Caribbean Marijuana Legalization Debate Lights Up


smoking-weedMore than a decade ago, St. Lucia’s Prime Minster Dr. Kenny Anthony proposed a CARICOM Commission on Marijuana. It never gained traction. However, a recent letter sent to Caribbean leaders by the St. Vincent and the Grenadines Prime Minister Dr. Ralph Gonsalves has sparked renewed debate in the region on the decriminalization of marijuana.

In his Sept. 2 letter sent to Trinidad and Tobago’s Prime Minister Kamla Persad Bissessar, who is the chair of the 15-member Caribbean community (CARICOM) grouping, Gonsalves called for a “reasoned debate” led by CARICOM’s political and civic leadership in the context of the legalization of marijuana for medical and health purposes in 20 states in the United States.


“In the end, our Caribbean would consume the medical/health, cosmetic and other products derived from marijuana, legally grown and produced, in the USA,” he argued.


But regional leaders, who met here last month, have not gone heels over Gonsalves’s proposals.

Persad Bissessar said a decision had been taken to have the Guyana-based CARICOM Secretariat conduct further research on the medical and legal implications of decriminalizing marijuana. She said the National Drug Council in Trinidad and Tobago had developed a concept paper on the issue and that would be sent to the Guyana-based secretariat.

“The decision is no decision on that issue (decriminalizing marijuana) except to say much further discussions, much more consultations in each other country will take place before a report is presented in February next year,” when the regional leaders meet for their inter-sessional summit, Persad Bissessar said.

Gonsalves believes the region should discuss the matter in a “sensible focused, non-hysterical manner.

“After all, the marijuana plant has a bundle of proven and potentially beneficial uses,” he said, making reference to the work done by the Jamaican-born chemist and cancer researcher Dr. Henry Lowe, who, he said, along with other Caribbean professionals, “have been raising their influential voices in favor of the legitimate utilization of marijuana products for a range of medical and health purposes.”


Antigua and Barbuda’s Prime Minister Baldwin Spencer said it made no sense shying away from the debate on the matter.

“If it means we have to look at this marijuana medicinal value of it and it can shape something that is beneficial for medicinal purposes, I don’t think that this is something we should just frown upon,” said Spencer.

Dr. Lowe has said that the Jamaica government should take a serious look at developing the medical marijuana industry as it is missing out on much needed revenue since it is not able to benefit from the wide range of cosmeceutical, neutraceutical and pharmaceutical products being developed across the world.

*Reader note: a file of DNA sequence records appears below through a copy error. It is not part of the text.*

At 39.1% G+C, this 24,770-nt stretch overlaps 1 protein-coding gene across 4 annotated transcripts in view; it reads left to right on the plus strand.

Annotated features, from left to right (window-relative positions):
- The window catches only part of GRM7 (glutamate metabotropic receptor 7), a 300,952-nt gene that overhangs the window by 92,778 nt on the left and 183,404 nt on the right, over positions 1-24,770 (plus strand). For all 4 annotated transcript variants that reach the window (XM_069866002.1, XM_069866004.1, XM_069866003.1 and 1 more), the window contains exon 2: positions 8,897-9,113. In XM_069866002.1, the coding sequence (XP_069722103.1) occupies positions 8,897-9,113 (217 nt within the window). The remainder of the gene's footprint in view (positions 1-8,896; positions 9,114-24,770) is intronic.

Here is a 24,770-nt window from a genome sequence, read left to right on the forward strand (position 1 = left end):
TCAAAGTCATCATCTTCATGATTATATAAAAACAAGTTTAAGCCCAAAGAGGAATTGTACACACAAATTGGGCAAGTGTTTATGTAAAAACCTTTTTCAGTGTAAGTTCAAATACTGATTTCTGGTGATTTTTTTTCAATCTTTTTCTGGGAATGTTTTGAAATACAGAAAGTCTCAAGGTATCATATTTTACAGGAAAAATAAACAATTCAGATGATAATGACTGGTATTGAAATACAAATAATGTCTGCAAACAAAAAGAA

"I think Jamaica has got a clear leadership role in medical ganja, and I am calling on the Government of Jamaica - including the parliamentary Opposition - to take a look at this, so we can move forward and do what we need to do … because it has real potential,” Dr. Lowe told the forum.

He said while the cultivation of marijuana is illegal and most of the debate has been centered on the smoking of marijuana, emphasis must now shift to the medical and extension, economic potential for Jamaica.

But medical practitioner and government legislator Dr. Dayton Campbell, speaking in the Jamaica Parliament, warned of the ill and wide-ranging negative effect of decriminalizing marijuana.

"A number of studies have shown an association between chronic marijuana use and mental illness,” he said. “High doses of marijuana can produce a temporary psychotic reaction (involving hallucinations and paranoia) in some users, and using marijuana can worsen the course of illness in patients with schizophrenia.”

Campbell also told legislators that a three-month study of trauma victims at the University Hospital of the West Indies showed that marijuana was the most prevalent substance found in their bodies. He said 50 percent of the trauma victims had the marijuana in their system, as against 43 percent of alcohol found in the bodies of crash victims.

"So we have this impression that it is drinking and driving that is the main reason for some of our road traffic accidents," said Campbell, adding that the data had proved otherwise.


Andre De Caires, chairman of the Cannabis Movement in St. Lucia, said the region should debate the merits and demerits of decriminalizing marijuana.

“We in St. Lucia have been fighting for the cause for the past 15 years and we have been educating our population. So more than all the other CARICOM states, St. Lucia is in the best position to take the lead on this issue,” he said.

But T&T’s chief justice ignited the debate even further, when at the start of the new law term last month, he suggested that consideration should be given to decriminalizing simple marijuana possession in a bid to reduce the burden placed upon the judiciary.

“This is not a moral judgment although one might observe that marijuana consumption probably wreaks no more havoc than alcohol addiction but we provide support for one and punishment for the other,” he said, noting that
“the consensus about many of the assumptions about the effects of marijuana in particular is unraveling.

“So much so that CNN’s Dr. Sanjay Gupta recently publicly changed his stance on the issue” he told his fellow judges. Attorney General Anand Ramlogan, appearing on a television program here, said the coalition government here would welcome a healthy debate on the need to legalize marijuana and that the chief justice was “clearly thinking outside the box.”